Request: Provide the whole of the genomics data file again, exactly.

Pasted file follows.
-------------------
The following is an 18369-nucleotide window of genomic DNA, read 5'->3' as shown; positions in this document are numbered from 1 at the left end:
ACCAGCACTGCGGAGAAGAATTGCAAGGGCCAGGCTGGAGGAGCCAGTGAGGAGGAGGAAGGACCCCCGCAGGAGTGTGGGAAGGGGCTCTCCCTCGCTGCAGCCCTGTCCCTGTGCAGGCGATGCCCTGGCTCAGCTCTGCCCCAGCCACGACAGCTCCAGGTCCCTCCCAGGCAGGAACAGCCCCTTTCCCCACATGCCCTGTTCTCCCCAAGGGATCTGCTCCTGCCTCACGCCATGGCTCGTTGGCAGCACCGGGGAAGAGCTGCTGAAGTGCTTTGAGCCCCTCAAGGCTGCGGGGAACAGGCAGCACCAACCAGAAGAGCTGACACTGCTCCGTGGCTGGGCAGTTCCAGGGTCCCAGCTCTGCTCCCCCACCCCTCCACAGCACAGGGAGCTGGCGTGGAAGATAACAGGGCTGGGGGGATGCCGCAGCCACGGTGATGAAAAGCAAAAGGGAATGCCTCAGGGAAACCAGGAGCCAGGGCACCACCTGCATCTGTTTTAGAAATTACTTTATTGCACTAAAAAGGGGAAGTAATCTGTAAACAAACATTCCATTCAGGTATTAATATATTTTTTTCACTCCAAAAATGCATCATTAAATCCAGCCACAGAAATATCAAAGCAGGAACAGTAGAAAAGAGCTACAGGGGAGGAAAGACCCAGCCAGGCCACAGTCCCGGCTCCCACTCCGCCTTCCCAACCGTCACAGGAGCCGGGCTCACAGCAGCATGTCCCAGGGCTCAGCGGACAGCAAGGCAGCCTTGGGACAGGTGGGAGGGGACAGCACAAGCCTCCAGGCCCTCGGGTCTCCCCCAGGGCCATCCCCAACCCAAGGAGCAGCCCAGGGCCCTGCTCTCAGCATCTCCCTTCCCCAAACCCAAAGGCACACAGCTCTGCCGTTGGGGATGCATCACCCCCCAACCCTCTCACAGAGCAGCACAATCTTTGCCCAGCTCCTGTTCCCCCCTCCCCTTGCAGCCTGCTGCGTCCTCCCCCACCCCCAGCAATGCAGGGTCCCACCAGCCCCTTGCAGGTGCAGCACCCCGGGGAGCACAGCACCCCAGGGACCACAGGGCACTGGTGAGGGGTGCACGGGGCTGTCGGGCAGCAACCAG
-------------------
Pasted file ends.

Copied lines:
The following is an 18369-nucleotide window of genomic DNA, read 5'->3' as shown; positions in this document are numbered from 1 at the left end:
ACCAGCACTGCGGAGAAGAATTGCAAGGGCCAGGCTGGAGGAGCCAGTGAGGAGGAGGAAGGACCCCCGCAGGAGTGTGGGAAGGGGCTCTCCCTCGCTGCAGCCCTGTCCCTGTGCAGGCGATGCCCTGGCTCAGCTCTGCCCCAGCCACGACAGCTCCAGGTCCCTCCCAGGCAGGAACAGCCCCTTTCCCCACATGCCCTGTTCTCCCCAAGGGATCTGCTCCTGCCTCACGCCATGGCTCGTTGGCAGCACCGGGGAAGAGCTGCTGAAGTGCTTTGAGCCCCTCAAGGCTGCGGGGAACAGGCAGCACCAACCAGAAGAGCTGACACTGCTCCGTGGCTGGGCAGTTCCAGGGTCCCAGCTCTGCTCCCCCACCCCTCCACAGCACAGGGAGCTGGCGTGGAAGATAACAGGGCTGGGGGGATGCCGCAGCCACGGTGATGAAAAGCAAAAGGGAATGCCTCAGGGAAACCAGGAGCCAGGGCACCACCTGCATCTGTTTTAGAAATTACTTTATTGCACTAAAAAGGGGAAGTAATCTGTAAACAAACATTCCATTCAGGTATTAATATATTTTTTTCACTCCAAAAATGCATCATTAAATCCAGCCACAGAAATATCAAAGCAGGAACAGTAGAAAAGAGCTACAGGGGAGGAAAGACCCAGCCAGGCCACAGTCCCGGCTCCCACTCCGCCTTCCCAACCGTCACAGGAGCCGGGCTCACAGCAGCATGTCCCAGGGCTCAGCGGACAGCAAGGCAGCCTTGGGACAGGTGGGAGGGGACAGCACAAGCCTCCAGGCCCTCGGGTCTCCCCCAGGGCCATCCCCAACCCAAGGAGCAGCCCAGGGCCCTGCTCTCAGCATCTCCCTTCCCCAAACCCAAAGGCACACAGCTCTGCCGTTGGGGATGCATCACCCCCCAACCCTCTCACAGAGCAGCACAATCTTTGCCCAGCTCCTGTTCCCCCCTCCCCTTGCAGCCTGCTGCGTCCTCCCCCACCCCCAGCAATGCAGGGTCCCACCAGCCCCTTGCAGGTGCAGCACCCCGGGGAGCACAGCACCCCAGGGACCACAGGGCACTGGTGAGGGGTGCACGGGGCTGTCGGGCAGCAACCAG